A bit of history:
Early films were mainly experimental, without a narrative framework. The dancers performed cinematographic experiments that attempted to render body movements in space and time. Dance scenes (here a serpentine dance, known as a Butterfly Dance) represent a third of the films produced.
This film, produced by the Italian company Cinès, presents viewers with one of many imitations of the serpentine dancer Loïe Fuller. The fathers of cinema all made their contribution to this essential genre. Edison and Dickson, as well as Louis Lumière and Paul Nadar propelled the first serpentine dancers to fame: Annabella (1897), Crissie Sheridan (1897), and Ameta (1903).
(Via Submarine Channel.)
These Butterflies twirl around with dazzling effects thanks to the marvelously restored colors. This jewel was marvelously restored. For a long time, the Morcraft company presented this film to collectors of 16mm film. A terrible version issued from a painted print revealed what the film might have been at the time of its first projection.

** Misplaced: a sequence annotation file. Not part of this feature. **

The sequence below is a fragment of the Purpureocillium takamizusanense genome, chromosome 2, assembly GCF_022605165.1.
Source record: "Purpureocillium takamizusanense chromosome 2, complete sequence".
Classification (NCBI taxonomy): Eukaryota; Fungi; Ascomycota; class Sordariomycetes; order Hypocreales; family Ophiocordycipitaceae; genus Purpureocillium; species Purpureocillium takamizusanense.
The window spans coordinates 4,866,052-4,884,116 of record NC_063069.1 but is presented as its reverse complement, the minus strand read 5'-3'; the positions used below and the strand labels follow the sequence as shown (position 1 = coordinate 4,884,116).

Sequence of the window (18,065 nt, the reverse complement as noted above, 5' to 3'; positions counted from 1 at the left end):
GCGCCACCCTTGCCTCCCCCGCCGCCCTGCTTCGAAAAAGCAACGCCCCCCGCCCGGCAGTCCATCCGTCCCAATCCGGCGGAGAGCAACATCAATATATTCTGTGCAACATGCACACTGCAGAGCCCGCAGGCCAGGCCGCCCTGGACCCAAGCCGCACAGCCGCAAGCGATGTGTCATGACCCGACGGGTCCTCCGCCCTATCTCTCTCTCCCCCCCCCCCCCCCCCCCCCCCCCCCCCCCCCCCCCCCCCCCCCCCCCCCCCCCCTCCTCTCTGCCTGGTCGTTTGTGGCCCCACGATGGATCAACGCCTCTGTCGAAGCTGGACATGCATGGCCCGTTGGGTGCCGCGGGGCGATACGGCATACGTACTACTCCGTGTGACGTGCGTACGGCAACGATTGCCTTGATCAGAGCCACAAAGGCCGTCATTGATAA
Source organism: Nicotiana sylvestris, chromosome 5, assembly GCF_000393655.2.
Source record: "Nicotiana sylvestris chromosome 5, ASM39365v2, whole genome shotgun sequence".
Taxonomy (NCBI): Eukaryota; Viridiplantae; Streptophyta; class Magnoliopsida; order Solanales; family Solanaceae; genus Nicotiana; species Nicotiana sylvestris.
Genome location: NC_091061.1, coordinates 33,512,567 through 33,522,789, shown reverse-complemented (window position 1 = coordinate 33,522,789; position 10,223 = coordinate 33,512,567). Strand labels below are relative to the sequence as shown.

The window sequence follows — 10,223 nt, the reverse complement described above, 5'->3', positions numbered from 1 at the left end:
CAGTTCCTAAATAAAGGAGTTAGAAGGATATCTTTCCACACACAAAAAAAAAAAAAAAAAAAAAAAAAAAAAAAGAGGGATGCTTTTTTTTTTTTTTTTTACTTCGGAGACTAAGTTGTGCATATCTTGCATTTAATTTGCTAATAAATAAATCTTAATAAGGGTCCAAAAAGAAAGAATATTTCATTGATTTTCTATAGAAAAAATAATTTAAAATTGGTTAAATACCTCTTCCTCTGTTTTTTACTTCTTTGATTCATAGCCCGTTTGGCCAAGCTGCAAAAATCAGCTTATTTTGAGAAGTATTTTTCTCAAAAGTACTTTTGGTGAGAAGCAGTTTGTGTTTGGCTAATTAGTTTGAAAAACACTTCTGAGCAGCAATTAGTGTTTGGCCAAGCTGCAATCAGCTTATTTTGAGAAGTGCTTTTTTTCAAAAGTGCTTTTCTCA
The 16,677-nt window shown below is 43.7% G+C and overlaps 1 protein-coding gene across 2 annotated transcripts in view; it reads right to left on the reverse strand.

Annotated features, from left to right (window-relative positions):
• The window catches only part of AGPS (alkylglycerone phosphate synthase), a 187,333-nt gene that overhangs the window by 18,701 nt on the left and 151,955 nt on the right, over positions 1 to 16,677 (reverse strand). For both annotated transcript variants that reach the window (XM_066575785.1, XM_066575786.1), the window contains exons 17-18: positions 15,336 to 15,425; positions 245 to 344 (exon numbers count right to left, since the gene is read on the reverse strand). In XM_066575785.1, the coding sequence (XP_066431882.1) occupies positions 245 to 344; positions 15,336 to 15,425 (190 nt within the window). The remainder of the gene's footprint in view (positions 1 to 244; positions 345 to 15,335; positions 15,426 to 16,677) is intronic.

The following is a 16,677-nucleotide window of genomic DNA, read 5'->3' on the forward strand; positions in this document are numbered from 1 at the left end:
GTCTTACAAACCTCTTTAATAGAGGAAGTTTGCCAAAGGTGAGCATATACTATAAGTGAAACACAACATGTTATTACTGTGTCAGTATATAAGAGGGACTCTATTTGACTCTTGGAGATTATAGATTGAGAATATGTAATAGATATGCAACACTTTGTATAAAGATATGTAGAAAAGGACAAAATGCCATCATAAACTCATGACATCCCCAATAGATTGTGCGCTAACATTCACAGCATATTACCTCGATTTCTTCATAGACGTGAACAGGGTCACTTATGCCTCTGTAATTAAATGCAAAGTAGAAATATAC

Color film from the '50s to the '80s is characterized by a great color instability, which turns to pink after a few years. In addition to the scratches, the original colors then look faded, sad, and insipid.
During a visit in Los Angeles, Serge Bromberg accidentally comes across the original nitrate print, which the owner Morcraft had certified having destroyed. Proof of its authenticity is found in the title, Butterflys (an obvious mistake for an Anglophone since the right spelling is of course: Butterflies) that survived on two frames, making it necessary for the restorer to make a freeze-frame, which is the case on the few surviving 16mm prints.
This nitrate print color painted in 1907 still shows the footage marks between the perforations, for, at that time, the colorists are paid by the meter! A true gem.
I'm a writer and blogger.